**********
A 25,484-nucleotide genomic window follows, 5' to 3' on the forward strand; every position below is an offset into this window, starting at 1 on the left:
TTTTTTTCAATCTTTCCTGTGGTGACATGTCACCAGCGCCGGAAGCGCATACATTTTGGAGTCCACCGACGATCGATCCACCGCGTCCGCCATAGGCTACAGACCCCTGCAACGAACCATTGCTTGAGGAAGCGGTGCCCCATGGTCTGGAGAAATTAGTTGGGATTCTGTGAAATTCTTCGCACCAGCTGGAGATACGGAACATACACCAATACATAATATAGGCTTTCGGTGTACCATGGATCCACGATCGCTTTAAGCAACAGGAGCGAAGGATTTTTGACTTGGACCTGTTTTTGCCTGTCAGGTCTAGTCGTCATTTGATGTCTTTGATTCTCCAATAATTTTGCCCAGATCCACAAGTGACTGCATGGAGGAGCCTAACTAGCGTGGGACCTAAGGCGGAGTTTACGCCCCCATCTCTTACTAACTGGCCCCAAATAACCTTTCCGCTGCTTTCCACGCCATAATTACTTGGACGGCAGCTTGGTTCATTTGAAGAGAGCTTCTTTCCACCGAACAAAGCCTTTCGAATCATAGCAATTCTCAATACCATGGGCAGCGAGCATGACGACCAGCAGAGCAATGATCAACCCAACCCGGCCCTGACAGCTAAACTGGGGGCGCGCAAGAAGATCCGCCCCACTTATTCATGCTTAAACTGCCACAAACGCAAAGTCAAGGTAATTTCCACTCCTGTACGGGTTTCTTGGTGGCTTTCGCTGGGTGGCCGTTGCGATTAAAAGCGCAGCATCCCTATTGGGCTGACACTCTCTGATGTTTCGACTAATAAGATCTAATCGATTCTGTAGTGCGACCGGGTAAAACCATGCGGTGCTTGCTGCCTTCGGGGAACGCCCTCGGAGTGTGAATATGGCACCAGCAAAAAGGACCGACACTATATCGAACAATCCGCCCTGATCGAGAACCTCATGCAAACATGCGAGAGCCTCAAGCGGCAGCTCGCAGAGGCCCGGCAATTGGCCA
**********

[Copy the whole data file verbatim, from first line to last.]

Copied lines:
A 25,484-nucleotide genomic window follows, 5' to 3' on the forward strand; every position below is an offset into this window, starting at 1 on the left:
TTTTTTTCAATCTTTCCTGTGGTGACATGTCACCAGCGCCGGAAGCGCATACATTTTGGAGTCCACCGACGATCGATCCACCGCGTCCGCCATAGGCTACAGACCCCTGCAACGAACCATTGCTTGAGGAAGCGGTGCCCCATGGTCTGGAGAAATTAGTTGGGATTCTGTGAAATTCTTCGCACCAGCTGGAGATACGGAACATACACCAATACATAATATAGGCTTTCGGTGTACCATGGATCCACGATCGCTTTAAGCAACAGGAGCGAAGGATTTTTGACTTGGACCTGTTTTTGCCTGTCAGGTCTAGTCGTCATTTGATGTCTTTGATTCTCCAATAATTTTGCCCAGATCCACAAGTGACTGCATGGAGGAGCCTAACTAGCGTGGGACCTAAGGCGGAGTTTACGCCCCCATCTCTTACTAACTGGCCCCAAATAACCTTTCCGCTGCTTTCCACGCCATAATTACTTGGACGGCAGCTTGGTTCATTTGAAGAGAGCTTCTTTCCACCGAACAAAGCCTTTCGAATCATAGCAATTCTCAATACCATGGGCAGCGAGCATGACGACCAGCAGAGCAATGATCAACCCAACCCGGCCCTGACAGCTAAACTGGGGGCGCGCAAGAAGATCCGCCCCACTTATTCATGCTTAAACTGCCACAAACGCAAAGTCAAGGTAATTTCCACTCCTGTACGGGTTTCTTGGTGGCTTTCGCTGGGTGGCCGTTGCGATTAAAAGCGCAGCATCCCTATTGGGCTGACACTCTCTGATGTTTCGACTAATAAGATCTAATCGATTCTGTAGTGCGACCGGGTAAAACCATGCGGTGCTTGCTGCCTTCGGGGAACGCCCTCGGAGTGTGAATATGGCACCAGCAAAAAGGACCGACACTATATCGAACAATCCGCCCTGATCGAGAACCTCATGCAAACATGCGAGAGCCTCAAGCGGCAGCTCGCAGAGGCCCGGCAATTGGCCA